Anxiety is a state of mind, it’s a perpetual state of fear. To put these verses in Philippians into perspective we have to understand who wrote it and what was the setting when they wrote these words. The apostle Paul was locked away deep in a Roman prison, chained to a Roman guard awaiting his fate at the hands of Caesar. Would Paul be befriended, or would he be beheaded?  If ever there was a person who would be justified in writing a woe is me, depressing and discouraging letter about the trials of life, it could have been the Apostle Paul.  However, with ink pen and papyrus in hand as it were,  Paul writes what became affectionately known as “The Epistle of Joy.”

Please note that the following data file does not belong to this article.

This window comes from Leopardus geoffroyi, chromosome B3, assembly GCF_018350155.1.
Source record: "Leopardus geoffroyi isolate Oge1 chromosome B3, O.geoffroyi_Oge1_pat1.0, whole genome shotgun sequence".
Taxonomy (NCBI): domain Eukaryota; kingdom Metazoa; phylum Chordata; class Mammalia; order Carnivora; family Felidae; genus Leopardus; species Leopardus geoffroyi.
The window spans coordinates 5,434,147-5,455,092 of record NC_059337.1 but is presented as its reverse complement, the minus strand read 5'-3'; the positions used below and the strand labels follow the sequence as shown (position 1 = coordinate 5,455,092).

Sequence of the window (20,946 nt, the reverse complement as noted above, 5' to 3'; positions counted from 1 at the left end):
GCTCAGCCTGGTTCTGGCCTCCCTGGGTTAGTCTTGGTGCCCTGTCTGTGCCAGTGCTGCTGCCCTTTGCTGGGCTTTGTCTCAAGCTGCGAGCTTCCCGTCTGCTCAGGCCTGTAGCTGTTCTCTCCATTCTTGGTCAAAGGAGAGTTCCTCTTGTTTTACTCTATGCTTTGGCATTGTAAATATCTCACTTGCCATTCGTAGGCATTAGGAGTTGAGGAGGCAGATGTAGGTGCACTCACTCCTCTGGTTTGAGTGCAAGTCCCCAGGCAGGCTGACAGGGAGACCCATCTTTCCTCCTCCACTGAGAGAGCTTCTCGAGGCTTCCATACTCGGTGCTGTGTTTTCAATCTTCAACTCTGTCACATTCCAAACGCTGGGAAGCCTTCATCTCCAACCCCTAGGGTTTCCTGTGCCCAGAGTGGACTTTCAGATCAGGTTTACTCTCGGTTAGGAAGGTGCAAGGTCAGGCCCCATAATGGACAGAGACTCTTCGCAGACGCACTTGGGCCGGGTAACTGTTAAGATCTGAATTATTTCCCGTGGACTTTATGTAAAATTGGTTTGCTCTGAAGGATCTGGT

In just four brief but power filled chapters from a Philippian jail, the apostle Paul writes about joy and rejoicing some 19 times. It’s clear to Paul that Christianity is to be a joyful religion, a relationship that experiences Jesus in such a way that we experience a joy unspeakable. The idea that true spirituality is to be equivalent with misery is an idea completely contrary to the Bibles teaching.  Jesus nature was such that people loved to be around Him, and if the Holy Spirit indwells us shouldn’t there be a contagious joy within us too?

If we grasp the basic message of Paul’s letter to the church at Philippi, we, too, will be free to be joyful in Jesus, regardless of our external circumstances. The joy the apostle Paul wrote about and en-joy-ed as he lived out loud his daily life, did not originate in his heart, but in his head; not in how he felt, but in what he allowed himself to think about. Pastor and leadership guru John Maxwell wrote a little book titled, “Your Attitude Is The Key To Your Altitude”. In it he writes that how we think affects how we feel. And the book of Philippians drives that point home.